How to Potty Train A Girl: 20 Tips from Real Moms

How to Potty Train A Girl: 20 Tips from Real Moms

Have a little girl who you think might be ready to ditch the diapers?

You’ve come to the right place: a comprehensive guide full of tips on when and how to potty train girls.

From frequent reminders to celebratory dances, we’ll lead you every step of the way.

You’ll learn the best approaches for potty training girls and before you know it, she’ll be even more thriving and independent.

In this article: 📝

  • When to start potty training girls
  • What is the best age to potty train a girl?
  • How long will it take to potty train my daughter?
  • How do you first potty train a girl?
  • How to teach a girl to wipe front to back
  • Are girls harder to potty train?
  • Potty training tips for girls
  • Useful resources on how to potty train a girl
  • What is the best girls’ potty?

When to start potty training girls

So first off, when’s best to potty train girls?

You can start potty training girls as early as 18 months up to 3 years old, but the best time to begin is around her second birthday, according to the American Academy of Pediatrics.

After 24 months, toddlers can become more strong-willed and it’s harder to get them to go on the potty.

Your little girl is ready to start potty training if she:

  • Walks
  • Follows basic instructions and rules
  • Knows when she’s peeing or pooping (like she tells you when she has)
  • Shows interest in the potty
  • Can pull up her dress or push down her pants

But it’s also worth noting that all of these are signs of readiness, not requirements for potty training.

“Many kids don’t have the fine motor skills to pull up/push down pants until they are older and some kids never show an interest in the potty!”, says potty training expert, Allison Jandu.


What is the best age to potty train a girl?

The best age to potty train a girl is around 24 months, though some parents wait until after their little girl turns 2.

Starting after two can be more of a challenge, but if your little girl has already celebrated her second birthday, no need to fret.

She’ll be totally fine, and many girls learn to potty train between ages 2 and 4.

What is the average age of potty training for girls?

The average age of potty training for girls is around 2-3 years old, according to the AAP, while being fully trained for nap and bedtime might not happen until age 4 or 5.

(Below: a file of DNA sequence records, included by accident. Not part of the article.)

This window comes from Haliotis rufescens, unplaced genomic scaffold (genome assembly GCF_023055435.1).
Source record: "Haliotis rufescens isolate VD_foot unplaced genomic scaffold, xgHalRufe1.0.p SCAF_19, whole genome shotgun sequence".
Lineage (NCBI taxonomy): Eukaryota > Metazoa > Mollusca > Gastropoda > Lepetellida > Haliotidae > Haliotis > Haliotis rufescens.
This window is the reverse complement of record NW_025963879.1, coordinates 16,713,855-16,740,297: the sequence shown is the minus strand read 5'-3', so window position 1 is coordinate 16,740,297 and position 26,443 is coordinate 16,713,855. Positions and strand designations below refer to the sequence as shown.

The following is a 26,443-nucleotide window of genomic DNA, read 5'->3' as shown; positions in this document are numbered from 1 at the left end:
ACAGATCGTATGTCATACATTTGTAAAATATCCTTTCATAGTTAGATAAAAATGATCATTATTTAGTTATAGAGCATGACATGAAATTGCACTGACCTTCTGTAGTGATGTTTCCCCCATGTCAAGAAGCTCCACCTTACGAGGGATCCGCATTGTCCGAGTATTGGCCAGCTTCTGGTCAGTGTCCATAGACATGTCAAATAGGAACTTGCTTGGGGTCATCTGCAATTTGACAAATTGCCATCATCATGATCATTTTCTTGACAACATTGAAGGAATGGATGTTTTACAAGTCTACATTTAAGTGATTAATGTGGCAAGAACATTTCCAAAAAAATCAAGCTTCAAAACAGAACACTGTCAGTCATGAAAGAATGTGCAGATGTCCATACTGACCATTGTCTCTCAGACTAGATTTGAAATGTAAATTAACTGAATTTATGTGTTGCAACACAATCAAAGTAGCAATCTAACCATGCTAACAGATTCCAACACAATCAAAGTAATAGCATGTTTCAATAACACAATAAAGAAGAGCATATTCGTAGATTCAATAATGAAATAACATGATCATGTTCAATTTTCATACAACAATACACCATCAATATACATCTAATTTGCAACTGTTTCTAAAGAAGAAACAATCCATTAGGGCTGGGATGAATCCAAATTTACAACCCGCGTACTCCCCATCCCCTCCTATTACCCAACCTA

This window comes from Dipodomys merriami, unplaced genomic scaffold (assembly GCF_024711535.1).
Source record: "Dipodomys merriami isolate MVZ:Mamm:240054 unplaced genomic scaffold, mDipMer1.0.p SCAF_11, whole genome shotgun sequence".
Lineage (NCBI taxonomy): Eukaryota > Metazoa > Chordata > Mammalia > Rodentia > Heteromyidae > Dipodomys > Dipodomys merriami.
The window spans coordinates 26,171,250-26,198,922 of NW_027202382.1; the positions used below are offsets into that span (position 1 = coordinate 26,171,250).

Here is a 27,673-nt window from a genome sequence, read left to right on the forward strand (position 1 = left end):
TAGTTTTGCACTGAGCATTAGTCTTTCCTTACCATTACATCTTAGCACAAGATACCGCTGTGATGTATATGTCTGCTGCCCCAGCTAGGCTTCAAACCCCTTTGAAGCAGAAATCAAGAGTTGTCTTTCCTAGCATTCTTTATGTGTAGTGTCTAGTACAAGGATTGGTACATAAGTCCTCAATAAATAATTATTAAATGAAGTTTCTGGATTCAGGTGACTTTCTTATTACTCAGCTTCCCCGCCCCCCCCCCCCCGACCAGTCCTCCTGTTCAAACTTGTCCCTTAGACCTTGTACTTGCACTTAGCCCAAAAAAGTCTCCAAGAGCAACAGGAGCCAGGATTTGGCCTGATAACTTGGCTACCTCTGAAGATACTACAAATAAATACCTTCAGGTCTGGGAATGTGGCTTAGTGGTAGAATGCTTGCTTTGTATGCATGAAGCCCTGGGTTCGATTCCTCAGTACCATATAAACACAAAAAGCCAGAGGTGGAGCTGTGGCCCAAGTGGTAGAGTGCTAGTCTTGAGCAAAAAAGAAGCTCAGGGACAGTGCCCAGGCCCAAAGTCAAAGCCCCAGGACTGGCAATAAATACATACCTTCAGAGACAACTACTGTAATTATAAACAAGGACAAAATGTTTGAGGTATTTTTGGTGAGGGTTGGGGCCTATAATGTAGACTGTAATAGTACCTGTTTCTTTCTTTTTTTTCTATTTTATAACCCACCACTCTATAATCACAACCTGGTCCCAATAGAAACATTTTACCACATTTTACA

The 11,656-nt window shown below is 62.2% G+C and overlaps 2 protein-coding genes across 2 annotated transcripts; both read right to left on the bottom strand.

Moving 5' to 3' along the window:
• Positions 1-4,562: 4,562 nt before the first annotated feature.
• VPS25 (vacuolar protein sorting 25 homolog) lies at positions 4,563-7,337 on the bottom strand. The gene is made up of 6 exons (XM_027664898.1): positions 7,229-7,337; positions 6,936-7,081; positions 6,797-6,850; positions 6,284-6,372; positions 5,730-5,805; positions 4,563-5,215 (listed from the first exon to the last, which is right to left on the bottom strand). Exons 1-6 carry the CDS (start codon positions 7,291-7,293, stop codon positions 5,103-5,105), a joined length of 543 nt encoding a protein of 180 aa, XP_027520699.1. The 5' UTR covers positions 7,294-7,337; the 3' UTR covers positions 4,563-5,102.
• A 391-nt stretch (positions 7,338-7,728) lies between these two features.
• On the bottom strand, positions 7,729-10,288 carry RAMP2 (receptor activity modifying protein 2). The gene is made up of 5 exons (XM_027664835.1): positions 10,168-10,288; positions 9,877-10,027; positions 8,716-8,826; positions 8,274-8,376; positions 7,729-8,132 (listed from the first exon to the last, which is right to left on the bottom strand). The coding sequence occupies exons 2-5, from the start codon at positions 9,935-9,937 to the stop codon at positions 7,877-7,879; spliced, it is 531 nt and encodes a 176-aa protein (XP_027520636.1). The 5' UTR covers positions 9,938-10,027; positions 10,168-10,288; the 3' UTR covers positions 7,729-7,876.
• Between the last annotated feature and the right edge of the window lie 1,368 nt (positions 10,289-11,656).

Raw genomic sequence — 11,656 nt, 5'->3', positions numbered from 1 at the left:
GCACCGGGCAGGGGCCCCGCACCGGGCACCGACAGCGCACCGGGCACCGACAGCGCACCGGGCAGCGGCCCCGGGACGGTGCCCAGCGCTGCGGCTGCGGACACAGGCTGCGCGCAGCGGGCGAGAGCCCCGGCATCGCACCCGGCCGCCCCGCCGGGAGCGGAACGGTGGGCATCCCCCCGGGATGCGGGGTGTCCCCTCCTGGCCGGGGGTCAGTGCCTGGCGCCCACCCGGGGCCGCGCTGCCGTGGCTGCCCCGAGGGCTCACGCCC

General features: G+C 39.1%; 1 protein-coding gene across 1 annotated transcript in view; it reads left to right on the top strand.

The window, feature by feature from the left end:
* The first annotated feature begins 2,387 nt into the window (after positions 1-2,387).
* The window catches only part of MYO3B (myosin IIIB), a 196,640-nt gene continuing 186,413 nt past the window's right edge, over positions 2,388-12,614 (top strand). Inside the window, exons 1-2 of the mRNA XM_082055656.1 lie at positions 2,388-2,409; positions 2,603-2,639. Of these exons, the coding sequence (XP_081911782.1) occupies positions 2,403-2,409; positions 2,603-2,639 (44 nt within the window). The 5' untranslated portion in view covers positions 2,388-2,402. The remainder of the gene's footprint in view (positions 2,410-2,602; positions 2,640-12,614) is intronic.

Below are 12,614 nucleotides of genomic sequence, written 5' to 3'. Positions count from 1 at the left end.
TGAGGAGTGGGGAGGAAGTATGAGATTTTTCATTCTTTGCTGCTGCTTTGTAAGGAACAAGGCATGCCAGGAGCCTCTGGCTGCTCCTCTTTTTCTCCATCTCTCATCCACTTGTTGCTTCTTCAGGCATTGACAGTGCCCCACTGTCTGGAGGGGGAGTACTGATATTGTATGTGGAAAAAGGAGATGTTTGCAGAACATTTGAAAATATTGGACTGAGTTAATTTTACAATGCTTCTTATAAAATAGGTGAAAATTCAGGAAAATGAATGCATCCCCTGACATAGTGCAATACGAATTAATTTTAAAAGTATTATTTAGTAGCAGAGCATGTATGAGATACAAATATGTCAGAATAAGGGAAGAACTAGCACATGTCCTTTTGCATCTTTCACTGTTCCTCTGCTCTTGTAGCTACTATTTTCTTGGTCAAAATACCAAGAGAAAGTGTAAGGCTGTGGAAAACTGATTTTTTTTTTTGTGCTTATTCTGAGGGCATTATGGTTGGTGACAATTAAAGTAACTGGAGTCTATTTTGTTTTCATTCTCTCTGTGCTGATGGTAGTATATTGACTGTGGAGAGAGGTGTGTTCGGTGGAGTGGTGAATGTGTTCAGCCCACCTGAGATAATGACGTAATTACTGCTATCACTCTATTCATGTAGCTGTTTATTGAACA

And according to a study in 2022 by Timothy Schum, “the median ages for readiness skills for girls and boys, respectively, were as follows: ‘showing an interest in using the potty’, 24 and 26 months; ‘staying dry for 2 hours’, 26 and 29 months; ‘indicating a need to go to the bathroom’, 26 and 29 months”.

How long will it take to potty train my daughter?

It can take quite a while to properly potty train a girl, usually an average of 3-6 months.

But you can teach your girl the basics in a few days ‒ the rest is encouraging her when she uses her potty so it becomes a regular daily occurrence.

There may be a few accidents during these 3-6 months, but that’s totally normal and usually nothing to be concerned about.

Do girls take longer to potty train?

Sometimes, yes ‒ many of our Peanut moms found that their girls took longer to potty train than their boys, but they were also ready and willing to learn how to use the toilet earlier.

But every kid is different ‒ some girls might be quicker to start but slower to learn, some boys might be slower to start but quicker to learn.

You might find some info out there that suggests girls are ready for potty training on average about 3 months earlier than boys, but it’s more down to different personalities than genders.

How do you first potty train a girl?

You start potty training girls by taking a couple of days at home without diapers to teach them that pee and poop go in the potty and to help them get to the potty when she needs to go.

Look for cues that she needs to pee and ensure she makes it to the potty before it’s too late.

When accidents happen, try not to get upset.

Instead, remind her calmly that pee goes in the potty.

Within a few days, she’ll show signs that she’s making the connection, and you can venture out for short errands.

As she practices and you gain more confidence, your trips away from home can become longer.

You can also work on using the potty in new places, like the grocery store, grandma’s house, and the park.